Say goodbye to super-cheap mortgages

Lenders pull deals as funding costs rise ahead of Trump spending spree.

Mortgage rates are on the up, which is bad news for borrowers who may have overstretched.

Homeowners face a sharp rise in their mortgages after a jump in the cost of borrowing on international money markets.

Lenders are withdrawing their cheapest deals because funding costs have soared in recent months. Norwich & Peterborough building society will pull its 1.19% two-year fixed-rate mortgage on Tuesday, days after Leeds building society withdrew an identical deal.

The two mutuals have been among the cheapest on the market, but Leeds replaced its ultra-low two-year fix last Friday with a rate 0.16 percentage points higher.

The changes are a blow for homebuyers, who have enjoyed a rates windfall since the 2008 financial crisis. Although future increases are expected to be gradual, this is the clearest sign yet that the era of record-low borrowing costs may be coming to an end.

Last month, HSBC withdrew its cheapest-ever mortgage — 0.99% fixed over two years — and ramped up rates on other loans. Britain’s largest bank explained that its own funding costs had gone up so it could no longer afford the 0.99% deal, which was the cheapest on the market and the lowest ever recorded.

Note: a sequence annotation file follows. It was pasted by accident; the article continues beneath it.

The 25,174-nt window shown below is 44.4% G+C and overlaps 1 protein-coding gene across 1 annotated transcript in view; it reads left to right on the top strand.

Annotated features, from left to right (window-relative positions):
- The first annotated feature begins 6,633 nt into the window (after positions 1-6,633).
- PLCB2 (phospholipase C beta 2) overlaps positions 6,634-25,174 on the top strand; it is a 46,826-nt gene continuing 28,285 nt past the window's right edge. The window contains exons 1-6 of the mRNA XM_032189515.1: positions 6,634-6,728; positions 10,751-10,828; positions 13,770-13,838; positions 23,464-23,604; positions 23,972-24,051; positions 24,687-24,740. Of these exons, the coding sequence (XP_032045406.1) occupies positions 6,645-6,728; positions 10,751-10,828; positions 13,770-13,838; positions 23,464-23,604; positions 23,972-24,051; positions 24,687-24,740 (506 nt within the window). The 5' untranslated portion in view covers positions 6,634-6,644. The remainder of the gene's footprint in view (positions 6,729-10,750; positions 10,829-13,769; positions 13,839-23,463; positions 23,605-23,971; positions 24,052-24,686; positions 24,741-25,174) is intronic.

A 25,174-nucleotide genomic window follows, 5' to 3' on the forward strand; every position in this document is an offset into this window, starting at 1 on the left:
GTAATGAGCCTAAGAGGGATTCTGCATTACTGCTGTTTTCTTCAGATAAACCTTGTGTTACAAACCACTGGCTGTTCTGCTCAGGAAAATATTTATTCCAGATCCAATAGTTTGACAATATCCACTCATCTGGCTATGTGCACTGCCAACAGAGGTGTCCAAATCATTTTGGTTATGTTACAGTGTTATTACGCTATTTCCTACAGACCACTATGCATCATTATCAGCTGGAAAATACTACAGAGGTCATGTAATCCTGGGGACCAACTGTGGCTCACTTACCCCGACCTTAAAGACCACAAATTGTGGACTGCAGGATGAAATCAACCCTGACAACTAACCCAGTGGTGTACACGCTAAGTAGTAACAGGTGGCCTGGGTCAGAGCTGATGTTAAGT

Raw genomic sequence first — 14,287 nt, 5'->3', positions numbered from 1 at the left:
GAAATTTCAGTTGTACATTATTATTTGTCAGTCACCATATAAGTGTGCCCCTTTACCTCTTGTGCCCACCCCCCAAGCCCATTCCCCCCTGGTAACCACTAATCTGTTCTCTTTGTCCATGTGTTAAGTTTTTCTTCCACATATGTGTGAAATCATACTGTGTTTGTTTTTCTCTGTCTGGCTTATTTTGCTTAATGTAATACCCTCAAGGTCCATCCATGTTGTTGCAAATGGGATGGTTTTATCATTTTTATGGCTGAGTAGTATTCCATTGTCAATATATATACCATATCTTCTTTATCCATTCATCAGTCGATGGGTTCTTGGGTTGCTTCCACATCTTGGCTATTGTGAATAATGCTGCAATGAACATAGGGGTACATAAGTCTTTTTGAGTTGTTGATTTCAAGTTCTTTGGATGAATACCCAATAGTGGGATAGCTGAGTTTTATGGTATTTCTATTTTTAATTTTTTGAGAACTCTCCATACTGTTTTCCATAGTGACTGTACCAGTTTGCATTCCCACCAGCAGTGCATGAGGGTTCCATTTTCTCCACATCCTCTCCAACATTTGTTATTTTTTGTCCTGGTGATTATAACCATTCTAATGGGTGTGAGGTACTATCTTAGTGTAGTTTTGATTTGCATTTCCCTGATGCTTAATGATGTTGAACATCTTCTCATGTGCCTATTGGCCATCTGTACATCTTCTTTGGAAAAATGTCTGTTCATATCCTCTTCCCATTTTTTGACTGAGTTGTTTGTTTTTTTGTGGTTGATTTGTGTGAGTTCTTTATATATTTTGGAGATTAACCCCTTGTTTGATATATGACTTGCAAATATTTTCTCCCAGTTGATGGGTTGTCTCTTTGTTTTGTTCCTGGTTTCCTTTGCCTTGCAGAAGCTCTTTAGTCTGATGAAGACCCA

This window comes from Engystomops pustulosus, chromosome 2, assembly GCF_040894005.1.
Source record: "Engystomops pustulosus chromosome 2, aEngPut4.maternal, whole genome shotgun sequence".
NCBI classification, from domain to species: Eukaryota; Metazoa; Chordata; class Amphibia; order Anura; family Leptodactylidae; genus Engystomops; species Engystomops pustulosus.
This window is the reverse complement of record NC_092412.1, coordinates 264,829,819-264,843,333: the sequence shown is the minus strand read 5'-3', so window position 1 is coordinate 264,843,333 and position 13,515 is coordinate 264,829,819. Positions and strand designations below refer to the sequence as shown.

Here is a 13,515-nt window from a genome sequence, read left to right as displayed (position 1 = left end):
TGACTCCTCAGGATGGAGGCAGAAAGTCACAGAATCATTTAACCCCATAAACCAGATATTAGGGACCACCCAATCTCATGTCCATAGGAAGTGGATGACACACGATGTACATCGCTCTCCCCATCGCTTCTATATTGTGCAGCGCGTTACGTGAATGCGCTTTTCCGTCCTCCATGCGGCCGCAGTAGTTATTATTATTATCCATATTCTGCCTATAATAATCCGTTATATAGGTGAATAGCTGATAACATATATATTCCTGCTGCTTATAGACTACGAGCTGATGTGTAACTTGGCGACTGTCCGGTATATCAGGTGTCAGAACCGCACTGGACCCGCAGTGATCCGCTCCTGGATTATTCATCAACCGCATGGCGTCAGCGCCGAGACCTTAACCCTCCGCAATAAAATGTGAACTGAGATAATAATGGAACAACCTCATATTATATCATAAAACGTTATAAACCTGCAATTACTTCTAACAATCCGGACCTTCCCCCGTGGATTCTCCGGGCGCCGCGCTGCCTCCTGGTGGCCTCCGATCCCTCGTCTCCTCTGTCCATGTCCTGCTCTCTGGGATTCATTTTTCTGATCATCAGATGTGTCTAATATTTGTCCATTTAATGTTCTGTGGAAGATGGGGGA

High street lenders have seen borrowing costs rise despite the Bank of England keeping its rate at an all-time low of 0.25% since August. Those costs are sensitive to changes in longer-term interest rates, which are set on global financial markets.

The rise in US rates last month. coupled with expectations that further increases will follow as Donald Trump’s stimulus plans boost growth and inflation, has pushed up longer-term borrowing rates around the world.

In the UK, 10-year swap rates — a gauge of investors’ expectations of interest rates over the next decade — have doubled since August from 0.671% to 1.345%. Five-year swap rates have also doubled over the past five months.

Rates remain very low by historical standards, but there is growing concern that even a modest rise in borrowing costs could result in a headache for households that have snapped up cheap credit.

Figures from the Bank last week showed that mortgage approvals reached their highest level in eight months during November.

London & Country, one of the largest mortgage brokers, said the average cost of a home loan had climbed by 0.2 percentage points in recent months. David Hollingworth, of the broker, said he expected more banks to withdraw their cheapest deals from the market in the coming months.